The Godrej Group plans to increase its 16,000-strong workforce by 25 per cent in three years, as the soaps-to-chemicals enterprise focuses on its '10-by-10' growth strategy.
The strategy involves boosting both organic and inorganic growth across the group's five key companies - Godrej Consumer Products, Godrej Properties, Godrej Agrovet, Godrej Chemicals and Nature's Basket.
In May, Chairman Adi Godrej had stressed verticals such as consumer goods and real estate would take the lead in driving the 10-by-10 strategy.
Sumit Mitra, the Godrej Group's head of human resources and corporate services, said a 20,000-strong workforce was achievable, given the pace of growth of businesses such as Godrej Properties. "Our real estate business is seeing annual 20-25 per cent organic growth. With that pace, you need people. Godrej Consumer is steady at about eight per cent in terms of growth, but when there is an acquisition, and the consumer business continues to scout for acquisitions, the growth numbers automatically go up and so does the headcount. The chemicals segment is more or less flat, but retail is growing and so is the agro business. So, a headcount of 20,000 isn't far off. In three years, we should touch that number," he said.
To manage that, the group is putting a number of levers in place, Mitra adds. These centre on three broad themes - 'tough love', 'whole self' and 'your canvass'. While 'tough love' is about taking bets on employees, irrespective of education and experience, 'whole self' focuses on overall employee welfare and development and 'your canvass' dwells on internal movement of resources across the group.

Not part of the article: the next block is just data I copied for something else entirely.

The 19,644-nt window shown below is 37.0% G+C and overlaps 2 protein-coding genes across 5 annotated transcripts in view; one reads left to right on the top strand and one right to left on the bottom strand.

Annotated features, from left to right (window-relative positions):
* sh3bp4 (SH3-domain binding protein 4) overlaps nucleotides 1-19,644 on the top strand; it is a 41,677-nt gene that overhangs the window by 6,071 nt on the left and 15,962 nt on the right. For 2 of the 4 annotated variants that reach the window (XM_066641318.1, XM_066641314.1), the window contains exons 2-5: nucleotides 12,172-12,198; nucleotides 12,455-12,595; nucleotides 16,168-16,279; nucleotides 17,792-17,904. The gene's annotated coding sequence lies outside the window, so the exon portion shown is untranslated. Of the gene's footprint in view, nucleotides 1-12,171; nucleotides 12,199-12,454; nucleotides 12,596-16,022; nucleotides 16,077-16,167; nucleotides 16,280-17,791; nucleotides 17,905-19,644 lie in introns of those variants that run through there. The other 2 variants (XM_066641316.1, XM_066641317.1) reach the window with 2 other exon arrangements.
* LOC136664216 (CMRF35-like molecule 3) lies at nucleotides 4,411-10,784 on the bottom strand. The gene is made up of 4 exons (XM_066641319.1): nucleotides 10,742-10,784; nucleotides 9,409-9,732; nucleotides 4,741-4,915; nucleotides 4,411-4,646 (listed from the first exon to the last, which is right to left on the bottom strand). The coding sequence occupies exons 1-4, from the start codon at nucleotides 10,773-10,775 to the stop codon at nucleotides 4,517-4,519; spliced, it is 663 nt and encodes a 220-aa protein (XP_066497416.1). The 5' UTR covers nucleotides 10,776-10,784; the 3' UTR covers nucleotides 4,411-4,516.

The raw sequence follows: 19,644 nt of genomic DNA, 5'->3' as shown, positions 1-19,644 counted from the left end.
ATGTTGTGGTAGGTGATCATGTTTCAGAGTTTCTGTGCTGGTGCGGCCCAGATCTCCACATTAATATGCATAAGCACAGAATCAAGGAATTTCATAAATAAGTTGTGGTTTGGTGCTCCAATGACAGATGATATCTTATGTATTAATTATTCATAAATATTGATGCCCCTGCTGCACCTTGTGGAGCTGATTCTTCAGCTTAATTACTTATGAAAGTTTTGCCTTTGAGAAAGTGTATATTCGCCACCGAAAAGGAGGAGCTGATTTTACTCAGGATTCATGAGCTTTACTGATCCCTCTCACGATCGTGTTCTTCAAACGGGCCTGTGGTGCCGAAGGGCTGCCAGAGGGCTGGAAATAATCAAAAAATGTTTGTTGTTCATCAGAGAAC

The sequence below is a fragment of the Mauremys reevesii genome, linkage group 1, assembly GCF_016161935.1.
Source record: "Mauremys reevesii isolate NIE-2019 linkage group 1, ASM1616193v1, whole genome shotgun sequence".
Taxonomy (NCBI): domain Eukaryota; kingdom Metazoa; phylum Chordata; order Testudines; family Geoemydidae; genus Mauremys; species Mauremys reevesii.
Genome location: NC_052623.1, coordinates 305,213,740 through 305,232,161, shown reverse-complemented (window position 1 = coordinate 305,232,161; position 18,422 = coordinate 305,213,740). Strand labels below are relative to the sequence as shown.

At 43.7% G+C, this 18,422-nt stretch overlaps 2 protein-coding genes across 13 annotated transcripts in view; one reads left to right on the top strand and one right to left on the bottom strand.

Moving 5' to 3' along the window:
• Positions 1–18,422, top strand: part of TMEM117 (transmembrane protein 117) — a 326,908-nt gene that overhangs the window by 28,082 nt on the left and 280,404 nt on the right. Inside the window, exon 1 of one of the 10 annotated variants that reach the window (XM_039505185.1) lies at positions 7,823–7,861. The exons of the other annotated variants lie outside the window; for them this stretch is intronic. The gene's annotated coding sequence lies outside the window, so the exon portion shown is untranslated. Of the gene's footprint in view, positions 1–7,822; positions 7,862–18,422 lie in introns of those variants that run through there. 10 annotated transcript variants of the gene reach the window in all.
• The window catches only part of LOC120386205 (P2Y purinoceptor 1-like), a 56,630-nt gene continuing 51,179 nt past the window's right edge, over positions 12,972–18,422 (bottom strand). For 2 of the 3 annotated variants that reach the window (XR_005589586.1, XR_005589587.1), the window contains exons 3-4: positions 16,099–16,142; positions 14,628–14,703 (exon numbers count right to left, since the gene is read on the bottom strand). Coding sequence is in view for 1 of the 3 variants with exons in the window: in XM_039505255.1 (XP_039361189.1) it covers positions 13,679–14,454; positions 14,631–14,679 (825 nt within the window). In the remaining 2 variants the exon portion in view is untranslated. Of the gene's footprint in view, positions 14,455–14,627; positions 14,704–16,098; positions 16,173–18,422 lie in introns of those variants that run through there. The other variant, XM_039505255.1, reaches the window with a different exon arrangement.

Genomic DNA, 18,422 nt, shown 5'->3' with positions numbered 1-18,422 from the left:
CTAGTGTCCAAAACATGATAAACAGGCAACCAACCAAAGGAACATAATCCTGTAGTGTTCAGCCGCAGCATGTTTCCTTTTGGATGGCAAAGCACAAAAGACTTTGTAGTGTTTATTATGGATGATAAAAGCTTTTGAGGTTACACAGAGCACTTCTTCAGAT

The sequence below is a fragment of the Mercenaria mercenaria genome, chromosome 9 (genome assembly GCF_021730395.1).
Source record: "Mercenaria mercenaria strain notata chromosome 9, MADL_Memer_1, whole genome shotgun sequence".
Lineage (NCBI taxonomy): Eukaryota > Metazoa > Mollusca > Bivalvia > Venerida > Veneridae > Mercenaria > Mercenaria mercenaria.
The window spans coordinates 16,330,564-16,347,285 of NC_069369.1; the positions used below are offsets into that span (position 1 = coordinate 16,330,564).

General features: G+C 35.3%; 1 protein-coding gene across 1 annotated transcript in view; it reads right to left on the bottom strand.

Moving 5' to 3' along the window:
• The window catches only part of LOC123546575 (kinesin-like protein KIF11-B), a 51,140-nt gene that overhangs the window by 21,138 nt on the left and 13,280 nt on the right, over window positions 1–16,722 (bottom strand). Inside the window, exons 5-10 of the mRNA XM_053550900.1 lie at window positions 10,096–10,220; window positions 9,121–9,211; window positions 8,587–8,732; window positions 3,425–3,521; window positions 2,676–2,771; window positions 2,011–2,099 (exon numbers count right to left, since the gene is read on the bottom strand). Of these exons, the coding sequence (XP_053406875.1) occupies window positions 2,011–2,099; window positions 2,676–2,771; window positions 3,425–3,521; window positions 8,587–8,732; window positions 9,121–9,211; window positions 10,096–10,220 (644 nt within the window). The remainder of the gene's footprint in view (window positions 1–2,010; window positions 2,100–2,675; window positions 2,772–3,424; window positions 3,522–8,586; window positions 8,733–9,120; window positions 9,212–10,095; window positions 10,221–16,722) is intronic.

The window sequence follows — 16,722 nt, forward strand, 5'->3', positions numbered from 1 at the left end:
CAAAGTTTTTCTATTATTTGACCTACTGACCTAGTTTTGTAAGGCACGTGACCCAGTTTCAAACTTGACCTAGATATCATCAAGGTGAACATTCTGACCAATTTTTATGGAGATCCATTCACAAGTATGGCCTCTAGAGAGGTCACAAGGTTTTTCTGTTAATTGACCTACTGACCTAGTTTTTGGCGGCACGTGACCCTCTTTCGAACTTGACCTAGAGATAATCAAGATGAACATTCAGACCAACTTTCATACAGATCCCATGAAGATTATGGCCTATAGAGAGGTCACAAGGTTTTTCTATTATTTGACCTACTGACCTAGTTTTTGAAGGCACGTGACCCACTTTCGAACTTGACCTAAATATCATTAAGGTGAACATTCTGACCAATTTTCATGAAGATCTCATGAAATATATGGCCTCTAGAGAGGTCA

The aim, he adds, is to make the conglomerate a meaningful place to work, a process that began sometime ago. "As far as the India business is concerned, the blueprint is in place and is moving smoothly. The challenge for us is to replicate this model across markets."
The group has already taken steps in that direction, focusing on key markets such as Indonesia, Africa and Latin America. A total of 56 per cent of the group's employees are located abroad. This ratio is unlikely to change, as the group keeps its eye on acquisitions.
"Five years ago, our overall headcount was about 8,000, with India and foreign operations more or less on an even keel. We added headcount largely by way of acquisitions by the group in the past few years…hence, the increase in our international workforce. The next leg of growth, however, from a human resources point of view, will come with the organic and inorganic initiatives that the group companies will take," Mitra says.